Awareness raising: A public display of the turtle on an RTA signal box opposite the M5 exit at Bexley North.

The WCPS is now looking for ways to protect the turtle and enable them to lay and hatch successfully. They like sandy soils that are easy to dig. But these soils are also easy for foxes to dig up. If you are interested in helping us to help the turtles please contact us by emailing (identify this paragraph as an action item)

The Eastern Long-necked Turtle lives in coastal and inland waterways and wetlands, from eastern Queensland to south-eastern South Australia.
Freshwater turtles are sometimes called tortoises, especially in older books, to distinguish them from the marine turtles, which have flippers. Indeed, the name ‘Long-necked Tortoise’ is still often used for this turtle. In modern usage the distinction is made on the basis of main habitat. As an aquatic species, Chelodina is a turtle. Tortoises are truly land-dwelling, and Australia does not have any tortoises in the strict sense.
The head and neck when fully extended are longer than the shell and can be retracted by folding sideways under the front of the shell. The four limbs are jointed and the feet are webbed with claws, four claws on the front. The colours vary from fawn to dark brown or black on the top of the shell, which is called the carapace, and white to creamy on the underside, called the plastron.
When they feel threatened they can release a fluid from glands in their legs that smells quite foul; they are also known as ‘stinkers’ in the Murray area. They feed on crustaceans, fish, insects, plankton, even carrion, anything they find in and near the water. They are not picky eaters, but definitely carnivorous.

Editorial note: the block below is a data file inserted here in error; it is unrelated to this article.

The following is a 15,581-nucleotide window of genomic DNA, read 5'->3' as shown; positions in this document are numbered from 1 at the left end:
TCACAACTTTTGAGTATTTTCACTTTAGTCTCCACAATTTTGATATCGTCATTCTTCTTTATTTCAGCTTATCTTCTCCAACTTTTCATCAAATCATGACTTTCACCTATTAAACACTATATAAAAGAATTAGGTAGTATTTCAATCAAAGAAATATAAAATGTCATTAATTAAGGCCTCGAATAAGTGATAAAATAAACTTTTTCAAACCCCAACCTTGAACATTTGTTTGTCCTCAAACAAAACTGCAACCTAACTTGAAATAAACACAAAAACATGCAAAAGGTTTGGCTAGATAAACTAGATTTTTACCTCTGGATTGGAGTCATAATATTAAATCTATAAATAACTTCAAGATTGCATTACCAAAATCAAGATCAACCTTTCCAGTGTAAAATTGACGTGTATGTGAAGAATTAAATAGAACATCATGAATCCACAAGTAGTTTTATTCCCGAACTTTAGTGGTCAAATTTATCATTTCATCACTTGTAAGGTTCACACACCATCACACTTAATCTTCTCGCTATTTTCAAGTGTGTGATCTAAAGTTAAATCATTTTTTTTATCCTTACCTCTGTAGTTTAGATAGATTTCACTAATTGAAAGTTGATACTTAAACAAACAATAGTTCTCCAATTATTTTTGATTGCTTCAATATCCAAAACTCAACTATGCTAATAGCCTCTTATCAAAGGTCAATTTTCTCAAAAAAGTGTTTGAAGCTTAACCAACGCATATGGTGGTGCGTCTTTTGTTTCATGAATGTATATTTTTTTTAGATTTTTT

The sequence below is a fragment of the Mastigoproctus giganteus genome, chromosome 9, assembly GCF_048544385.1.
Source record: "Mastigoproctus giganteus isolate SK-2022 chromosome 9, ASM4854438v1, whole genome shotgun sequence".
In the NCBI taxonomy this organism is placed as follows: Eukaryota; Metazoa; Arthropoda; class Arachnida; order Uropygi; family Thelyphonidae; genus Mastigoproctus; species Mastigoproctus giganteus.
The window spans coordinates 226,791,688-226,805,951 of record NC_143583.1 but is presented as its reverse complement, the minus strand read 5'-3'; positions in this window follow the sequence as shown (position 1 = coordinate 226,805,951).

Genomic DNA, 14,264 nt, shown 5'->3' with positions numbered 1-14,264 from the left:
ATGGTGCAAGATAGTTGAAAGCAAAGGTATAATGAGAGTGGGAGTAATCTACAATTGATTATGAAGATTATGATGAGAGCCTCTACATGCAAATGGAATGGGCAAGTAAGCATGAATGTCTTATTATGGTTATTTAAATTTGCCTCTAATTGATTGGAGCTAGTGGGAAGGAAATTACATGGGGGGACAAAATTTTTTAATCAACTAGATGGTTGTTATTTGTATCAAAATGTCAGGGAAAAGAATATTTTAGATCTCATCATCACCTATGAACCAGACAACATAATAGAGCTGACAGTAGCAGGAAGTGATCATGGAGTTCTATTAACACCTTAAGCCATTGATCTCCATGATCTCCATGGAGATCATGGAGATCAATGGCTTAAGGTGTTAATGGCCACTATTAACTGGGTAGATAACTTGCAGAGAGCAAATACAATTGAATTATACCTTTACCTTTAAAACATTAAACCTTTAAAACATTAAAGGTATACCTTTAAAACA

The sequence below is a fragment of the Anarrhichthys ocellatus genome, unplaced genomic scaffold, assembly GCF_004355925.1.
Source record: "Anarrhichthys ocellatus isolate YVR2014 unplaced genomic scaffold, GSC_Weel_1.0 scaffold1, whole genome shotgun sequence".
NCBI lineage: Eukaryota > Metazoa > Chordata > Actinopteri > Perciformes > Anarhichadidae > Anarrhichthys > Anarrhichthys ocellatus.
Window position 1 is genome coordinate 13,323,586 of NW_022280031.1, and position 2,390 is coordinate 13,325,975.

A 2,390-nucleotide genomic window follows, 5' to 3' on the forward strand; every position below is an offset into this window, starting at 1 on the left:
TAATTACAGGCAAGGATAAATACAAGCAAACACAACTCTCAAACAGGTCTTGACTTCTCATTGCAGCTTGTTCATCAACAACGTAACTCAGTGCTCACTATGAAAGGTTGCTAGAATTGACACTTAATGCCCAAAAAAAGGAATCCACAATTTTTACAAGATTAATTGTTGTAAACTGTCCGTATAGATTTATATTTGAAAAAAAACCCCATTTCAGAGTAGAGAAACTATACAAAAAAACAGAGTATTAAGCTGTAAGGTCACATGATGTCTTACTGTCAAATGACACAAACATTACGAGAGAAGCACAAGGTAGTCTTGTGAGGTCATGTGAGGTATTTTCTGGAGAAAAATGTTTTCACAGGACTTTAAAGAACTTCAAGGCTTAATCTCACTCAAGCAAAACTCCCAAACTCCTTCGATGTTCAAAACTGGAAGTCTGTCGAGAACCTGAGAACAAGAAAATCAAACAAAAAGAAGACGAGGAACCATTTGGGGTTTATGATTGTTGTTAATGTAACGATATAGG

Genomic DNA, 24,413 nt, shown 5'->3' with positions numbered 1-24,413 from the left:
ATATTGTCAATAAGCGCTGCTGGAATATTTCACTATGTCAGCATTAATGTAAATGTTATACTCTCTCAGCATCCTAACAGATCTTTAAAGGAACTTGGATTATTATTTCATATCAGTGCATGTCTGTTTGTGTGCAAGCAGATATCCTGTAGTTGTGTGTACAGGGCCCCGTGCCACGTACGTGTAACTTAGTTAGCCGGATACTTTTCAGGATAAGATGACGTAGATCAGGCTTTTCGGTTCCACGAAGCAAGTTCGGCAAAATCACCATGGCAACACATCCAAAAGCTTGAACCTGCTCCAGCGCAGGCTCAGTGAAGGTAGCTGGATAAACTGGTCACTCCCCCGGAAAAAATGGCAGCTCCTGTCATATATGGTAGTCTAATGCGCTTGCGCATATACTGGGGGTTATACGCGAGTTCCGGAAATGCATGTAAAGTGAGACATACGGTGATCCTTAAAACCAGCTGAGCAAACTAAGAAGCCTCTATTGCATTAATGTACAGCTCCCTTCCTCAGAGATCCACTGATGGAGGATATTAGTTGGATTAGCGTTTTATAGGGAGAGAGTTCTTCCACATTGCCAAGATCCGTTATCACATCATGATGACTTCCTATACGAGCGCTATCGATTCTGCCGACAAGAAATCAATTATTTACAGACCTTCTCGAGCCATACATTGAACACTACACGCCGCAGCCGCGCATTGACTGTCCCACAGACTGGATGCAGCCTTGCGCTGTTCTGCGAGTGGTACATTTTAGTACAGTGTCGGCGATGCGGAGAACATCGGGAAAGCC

Most turtles living south of the Queensland border hibernate in the winter months. They dig into the mud and can extract oxygen from the water through the skin. In summer, especially after rain, the Eastern Snake-Necked Turtle may migrate overland, for distances of 2 km or more, seeking new waterholes. They can also survive droughts by becoming inactive and conserving water until it rains again. This is called aestivation.
The females are larger than the males. In the breeding season they dig holes above the waterline, about 12 cm deep and lay from 8 to 24 eggs, between late spring and early winter. The hole is covered with fresh earth and pressed down. When the young hatch, 3 to 6 months later, they have to wait for rain before they can dig themselves out. Then they head straight for the water.

Further reading:
Cann J 1978 Tortoises of Australia Angus & Robertson.
Cronin L 2001 Australian reptiles and amphibians, Annandale: Envirobook.
Cogger H G 2000 Reptiles and amphibians of Australia, 6th edition, Sydney: Reed New Holland
Griffiths K 1997 Frogs and reptiles of the Sydney region, Sydney: UNSW Press.
Thompson M B 1983 Populations of the Murray River Tortoise, Emydura (Chelodina): the effect of egg predation by the Red Fox, Vulpes vulpes. Australian Wildlife Research 10: 363-371.
Vestjens W J M 1969 Nesting, egg-laying and hatching of the snake-necked tortoise at Canberra, ACT. Australian Zoologist 15 (2): 141-149.
* For more information on this turtle see the Scribbly Gum, Australian Museum or Australian Reptile Park websites.